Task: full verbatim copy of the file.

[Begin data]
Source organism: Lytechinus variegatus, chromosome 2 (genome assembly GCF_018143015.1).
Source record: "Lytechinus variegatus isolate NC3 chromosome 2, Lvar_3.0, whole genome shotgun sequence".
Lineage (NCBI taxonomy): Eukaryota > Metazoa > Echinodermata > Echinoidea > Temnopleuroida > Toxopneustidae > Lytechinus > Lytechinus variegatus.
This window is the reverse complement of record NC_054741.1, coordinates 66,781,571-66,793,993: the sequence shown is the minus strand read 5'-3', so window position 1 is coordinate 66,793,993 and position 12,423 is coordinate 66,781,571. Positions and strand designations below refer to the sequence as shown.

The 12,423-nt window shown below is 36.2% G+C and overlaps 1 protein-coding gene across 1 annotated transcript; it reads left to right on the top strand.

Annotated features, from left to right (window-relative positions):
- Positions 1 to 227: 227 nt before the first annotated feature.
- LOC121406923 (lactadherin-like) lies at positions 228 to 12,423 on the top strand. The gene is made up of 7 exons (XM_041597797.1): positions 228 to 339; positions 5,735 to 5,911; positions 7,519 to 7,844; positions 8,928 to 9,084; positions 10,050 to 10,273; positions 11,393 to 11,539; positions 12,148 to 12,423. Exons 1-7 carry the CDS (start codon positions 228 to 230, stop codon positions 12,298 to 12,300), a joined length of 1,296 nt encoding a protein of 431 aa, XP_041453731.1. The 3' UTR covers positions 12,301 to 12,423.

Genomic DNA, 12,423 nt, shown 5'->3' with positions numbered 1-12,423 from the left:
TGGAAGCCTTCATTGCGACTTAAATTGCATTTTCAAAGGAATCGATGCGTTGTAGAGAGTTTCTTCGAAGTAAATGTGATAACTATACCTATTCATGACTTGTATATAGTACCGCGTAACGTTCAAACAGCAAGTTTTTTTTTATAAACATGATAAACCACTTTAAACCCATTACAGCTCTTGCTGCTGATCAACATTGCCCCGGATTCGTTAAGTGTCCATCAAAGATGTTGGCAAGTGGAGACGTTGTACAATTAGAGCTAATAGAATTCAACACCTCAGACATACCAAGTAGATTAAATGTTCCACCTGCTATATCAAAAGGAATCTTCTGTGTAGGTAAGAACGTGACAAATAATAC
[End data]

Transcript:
Source organism: Lytechinus variegatus, chromosome 2 (genome assembly GCF_018143015.1).
Source record: "Lytechinus variegatus isolate NC3 chromosome 2, Lvar_3.0, whole genome shotgun sequence".
Lineage (NCBI taxonomy): Eukaryota > Metazoa > Echinodermata > Echinoidea > Temnopleuroida > Toxopneustidae > Lytechinus > Lytechinus variegatus.
This window is the reverse complement of record NC_054741.1, coordinates 66,781,571-66,793,993: the sequence shown is the minus strand read 5'-3', so window position 1 is coordinate 66,793,993 and position 12,423 is coordinate 66,781,571. Positions and strand designations below refer to the sequence as shown.

The 12,423-nt window shown below is 36.2% G+C and overlaps 1 protein-coding gene across 1 annotated transcript; it reads left to right on the top strand.

Annotated features, from left to right (window-relative positions):
- Positions 1 to 227: 227 nt before the first annotated feature.
- LOC121406923 (lactadherin-like) lies at positions 228 to 12,423 on the top strand. The gene is made up of 7 exons (XM_041597797.1): positions 228 to 339; positions 5,735 to 5,911; positions 7,519 to 7,844; positions 8,928 to 9,084; positions 10,050 to 10,273; positions 11,393 to 11,539; positions 12,148 to 12,423. Exons 1-7 carry the CDS (start codon positions 228 to 230, stop codon positions 12,298 to 12,300), a joined length of 1,296 nt encoding a protein of 431 aa, XP_041453731.1. The 3' UTR covers positions 12,301 to 12,423.

Genomic DNA, 12,423 nt, shown 5'->3' with positions numbered 1-12,423 from the left:
TGGAAGCCTTCATTGCGACTTAAATTGCATTTTCAAAGGAATCGATGCGTTGTAGAGAGTTTCTTCGAAGTAAATGTGATAACTATACCTATTCATGACTTGTATATAGTACCGCGTAACGTTCAAACAGCAAGTTTTTTTTTATAAACATGATAAACCACTTTAAACCCATTACAGCTCTTGCTGCTGATCAACATTGCCCCGGATTCGTTAAGTGTCCATCAAAGATGTTGGCAAGTGGAGACGTTGTACAATTAGAGCTAATAGAATTCAACACCTCAGACATACCAAGTAGATTAAATGTTCCACCTGCTATATCAAAAGGAATCTTCTGTGTAGGTAAGAACGTGACAAATAATAC